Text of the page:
Isolation post-ups were the go-to offensive play. Teams would place all their players above the three-point arc, which gave the post player isolation with no help. If a team were to send a player to double team, they would leave a player wide open. Under the illegal defense rule, teams had to respect non-shooting centers like Greg Ostertag as a floor spacer. 

Getting physically imposing centers like Karl Malone, Hakeem Olajuwon, and Charles Barkley deep post position was almost a guaranteed foul or score since there was no help defense. 

Another issue with the illegal defensive rules was that it was hard to officiate. It was a tough judgment call to determine whether a player was hedging or committing to a double. 

Teams took advantage of the grey area of the rule. The best defensive teams in the 90s, such as the Bulls and Supersonics, hedged and forced the referee to make a judgment call. 

In George Karl’s book, Furious George, he admitted that he, along with many other NBA teams, utilized a zone:

“Hell yes, we played a zone. A lot of teams played man-to-man on the strong side…and zone on the weak side.”

The combination of no consistent enforcement and offensive stagnation created a slow, grinding style of play that wasn’t entertaining to watch. 

Defensive Three-Second Rule

SACRAMENTO, CA - MAY 20: Shaquille O'Neal (L) of the Los Angeles Lakers is guarded by Scot Pollard of the Sacramento Kings during the second quarter of game two of the NBA Western Conference Finals, 20 May 2002, at ARCO Arena in Sacramento, CA.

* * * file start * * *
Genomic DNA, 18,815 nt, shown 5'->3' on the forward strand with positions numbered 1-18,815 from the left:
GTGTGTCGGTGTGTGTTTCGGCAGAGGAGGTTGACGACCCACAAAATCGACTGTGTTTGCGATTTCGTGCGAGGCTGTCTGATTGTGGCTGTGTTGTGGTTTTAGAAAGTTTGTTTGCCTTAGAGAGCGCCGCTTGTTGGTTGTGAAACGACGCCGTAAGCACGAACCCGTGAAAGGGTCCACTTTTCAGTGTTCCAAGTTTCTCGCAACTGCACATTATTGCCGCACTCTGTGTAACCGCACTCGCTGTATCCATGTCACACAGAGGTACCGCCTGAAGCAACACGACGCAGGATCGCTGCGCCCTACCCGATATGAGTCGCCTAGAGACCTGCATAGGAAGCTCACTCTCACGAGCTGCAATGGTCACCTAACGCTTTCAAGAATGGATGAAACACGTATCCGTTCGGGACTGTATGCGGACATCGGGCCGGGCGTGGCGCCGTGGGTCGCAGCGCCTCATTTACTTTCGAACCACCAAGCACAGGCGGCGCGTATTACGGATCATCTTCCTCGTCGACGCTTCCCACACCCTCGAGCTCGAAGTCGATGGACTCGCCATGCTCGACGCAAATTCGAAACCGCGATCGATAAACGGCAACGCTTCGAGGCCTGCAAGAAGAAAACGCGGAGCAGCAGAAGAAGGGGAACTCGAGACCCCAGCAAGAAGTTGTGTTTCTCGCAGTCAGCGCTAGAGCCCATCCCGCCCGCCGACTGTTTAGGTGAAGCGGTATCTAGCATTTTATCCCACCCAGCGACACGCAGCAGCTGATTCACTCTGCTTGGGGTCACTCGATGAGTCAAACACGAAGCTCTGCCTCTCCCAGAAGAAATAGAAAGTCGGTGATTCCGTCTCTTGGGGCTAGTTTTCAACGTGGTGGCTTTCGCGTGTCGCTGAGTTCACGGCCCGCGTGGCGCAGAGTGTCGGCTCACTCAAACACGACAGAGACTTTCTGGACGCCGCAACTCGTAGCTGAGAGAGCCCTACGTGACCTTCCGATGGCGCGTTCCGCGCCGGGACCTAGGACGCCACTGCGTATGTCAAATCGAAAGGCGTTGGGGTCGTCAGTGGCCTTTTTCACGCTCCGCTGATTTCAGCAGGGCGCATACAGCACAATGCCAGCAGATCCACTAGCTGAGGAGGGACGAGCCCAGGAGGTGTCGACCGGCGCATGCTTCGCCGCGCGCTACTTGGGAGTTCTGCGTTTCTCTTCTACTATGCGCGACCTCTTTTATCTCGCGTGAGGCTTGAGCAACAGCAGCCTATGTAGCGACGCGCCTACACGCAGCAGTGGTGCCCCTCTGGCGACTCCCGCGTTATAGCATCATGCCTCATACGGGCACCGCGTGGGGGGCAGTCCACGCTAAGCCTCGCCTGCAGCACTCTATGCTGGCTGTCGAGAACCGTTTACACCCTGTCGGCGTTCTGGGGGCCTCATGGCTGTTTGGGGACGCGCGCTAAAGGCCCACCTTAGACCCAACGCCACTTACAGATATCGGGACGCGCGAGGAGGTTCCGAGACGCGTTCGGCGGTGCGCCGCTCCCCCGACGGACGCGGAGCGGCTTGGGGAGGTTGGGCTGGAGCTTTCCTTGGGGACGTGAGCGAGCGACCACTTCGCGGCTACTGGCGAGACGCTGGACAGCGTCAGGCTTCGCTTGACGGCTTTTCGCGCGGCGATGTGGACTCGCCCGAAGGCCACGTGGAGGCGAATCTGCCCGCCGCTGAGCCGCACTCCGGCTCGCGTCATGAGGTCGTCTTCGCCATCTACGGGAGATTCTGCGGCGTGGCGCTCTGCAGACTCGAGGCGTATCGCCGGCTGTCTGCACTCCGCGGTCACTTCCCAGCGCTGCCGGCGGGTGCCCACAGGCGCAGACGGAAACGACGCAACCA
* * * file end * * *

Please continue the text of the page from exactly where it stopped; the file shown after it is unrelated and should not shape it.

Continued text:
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In the 2001-2002 season, the NBA replaced this rule with the defensive three-second rule. The rule stated a defender couldn’t stand in the paint for three seconds unless they were arms-length from their man. 

Defenders didn’t have to stay attached to offensive players at all times. They could hedge and help guard an isolation scorer, whereas before the defender was left by themselves. A player can come across the paint to help while the defenders behind him can play zone on the weak side. 

A New York Times article published in the weeks leading up to the vote presented the two views on the rule. Proponents of the rule, such as Jerry Colangelo, were worried about where the game was heading. According to Colangelo, the game didn’t have “any fluidity… There [was] less ball movement and less player movement than there’s ever been.”  

Skeptics of the defensive three-second rule thought it would slow the game down even further since it allowed zone defense. Pat Riley, coach of the Miami Heat, stated, “There’s not going to be anybody able to drive. With these rules, you’re going to be back in the 70’s in scoring. You can’t force pace.”